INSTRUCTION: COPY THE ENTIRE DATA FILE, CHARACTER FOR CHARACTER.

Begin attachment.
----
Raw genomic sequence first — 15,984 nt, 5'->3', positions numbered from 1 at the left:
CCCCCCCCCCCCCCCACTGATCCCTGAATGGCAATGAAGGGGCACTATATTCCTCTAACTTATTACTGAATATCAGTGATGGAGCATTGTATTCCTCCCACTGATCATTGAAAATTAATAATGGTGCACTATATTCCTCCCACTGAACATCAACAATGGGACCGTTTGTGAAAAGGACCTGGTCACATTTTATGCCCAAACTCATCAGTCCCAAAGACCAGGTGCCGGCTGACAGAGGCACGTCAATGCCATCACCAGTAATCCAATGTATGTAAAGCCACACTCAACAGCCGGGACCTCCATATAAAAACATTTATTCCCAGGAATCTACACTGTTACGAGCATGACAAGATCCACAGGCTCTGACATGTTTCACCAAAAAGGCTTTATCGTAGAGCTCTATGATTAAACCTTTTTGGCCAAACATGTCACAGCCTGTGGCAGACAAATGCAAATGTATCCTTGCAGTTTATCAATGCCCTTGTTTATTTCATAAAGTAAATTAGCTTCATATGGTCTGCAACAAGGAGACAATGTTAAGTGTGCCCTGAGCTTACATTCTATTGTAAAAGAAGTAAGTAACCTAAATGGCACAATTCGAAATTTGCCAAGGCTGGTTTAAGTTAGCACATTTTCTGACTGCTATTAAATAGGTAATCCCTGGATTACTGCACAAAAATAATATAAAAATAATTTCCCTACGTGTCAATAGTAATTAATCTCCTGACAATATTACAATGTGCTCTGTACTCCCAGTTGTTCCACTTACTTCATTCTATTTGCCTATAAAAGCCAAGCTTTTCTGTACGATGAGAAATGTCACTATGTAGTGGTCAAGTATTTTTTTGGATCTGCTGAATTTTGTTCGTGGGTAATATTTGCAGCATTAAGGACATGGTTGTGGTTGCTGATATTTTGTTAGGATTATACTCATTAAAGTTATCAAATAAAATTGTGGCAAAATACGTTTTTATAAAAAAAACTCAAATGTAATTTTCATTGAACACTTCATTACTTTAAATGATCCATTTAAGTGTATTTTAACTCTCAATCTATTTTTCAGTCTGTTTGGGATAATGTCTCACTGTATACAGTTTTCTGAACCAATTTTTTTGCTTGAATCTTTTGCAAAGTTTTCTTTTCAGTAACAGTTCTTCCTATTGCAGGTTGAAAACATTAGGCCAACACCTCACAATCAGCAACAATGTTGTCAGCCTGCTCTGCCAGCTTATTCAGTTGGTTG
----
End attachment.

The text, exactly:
Raw genomic sequence first — 15,984 nt, 5'->3', positions numbered from 1 at the left:
CCCCCCCCCCCCCCCACTGATCCCTGAATGGCAATGAAGGGGCACTATATTCCTCTAACTTATTACTGAATATCAGTGATGGAGCATTGTATTCCTCCCACTGATCATTGAAAATTAATAATGGTGCACTATATTCCTCCCACTGAACATCAACAATGGGACCGTTTGTGAAAAGGACCTGGTCACATTTTATGCCCAAACTCATCAGTCCCAAAGACCAGGTGCCGGCTGACAGAGGCACGTCAATGCCATCACCAGTAATCCAATGTATGTAAAGCCACACTCAACAGCCGGGACCTCCATATAAAAACATTTATTCCCAGGAATCTACACTGTTACGAGCATGACAAGATCCACAGGCTCTGACATGTTTCACCAAAAAGGCTTTATCGTAGAGCTCTATGATTAAACCTTTTTGGCCAAACATGTCACAGCCTGTGGCAGACAAATGCAAATGTATCCTTGCAGTTTATCAATGCCCTTGTTTATTTCATAAAGTAAATTAGCTTCATATGGTCTGCAACAAGGAGACAATGTTAAGTGTGCCCTGAGCTTACATTCTATTGTAAAAGAAGTAAGTAACCTAAATGGCACAATTCGAAATTTGCCAAGGCTGGTTTAAGTTAGCACATTTTCTGACTGCTATTAAATAGGTAATCCCTGGATTACTGCACAAAAATAATATAAAAATAATTTCCCTACGTGTCAATAGTAATTAATCTCCTGACAATATTACAATGTGCTCTGTACTCCCAGTTGTTCCACTTACTTCATTCTATTTGCCTATAAAAGCCAAGCTTTTCTGTACGATGAGAAATGTCACTATGTAGTGGTCAAGTATTTTTTTGGATCTGCTGAATTTTGTTCGTGGGTAATATTTGCAGCATTAAGGACATGGTTGTGGTTGCTGATATTTTGTTAGGATTATACTCATTAAAGTTATCAAATAAAATTGTGGCAAAATACGTTTTTATAAAAAAAACTCAAATGTAATTTTCATTGAACACTTCATTACTTTAAATGATCCATTTAAGTGTATTTTAACTCTCAATCTATTTTTCAGTCTGTTTGGGATAATGTCTCACTGTATACAGTTTTCTGAACCAATTTTTTTGCTTGAATCTTTTGCAAAGTTTTCTTTTCAGTAACAGTTCTTCCTATTGCAGGTTGAAAACATTAGGCCAACACCTCACAATCAGCAACAATGTTGTCAGCCTGCTCTGCCAGCTTATTCAGTTGGTTG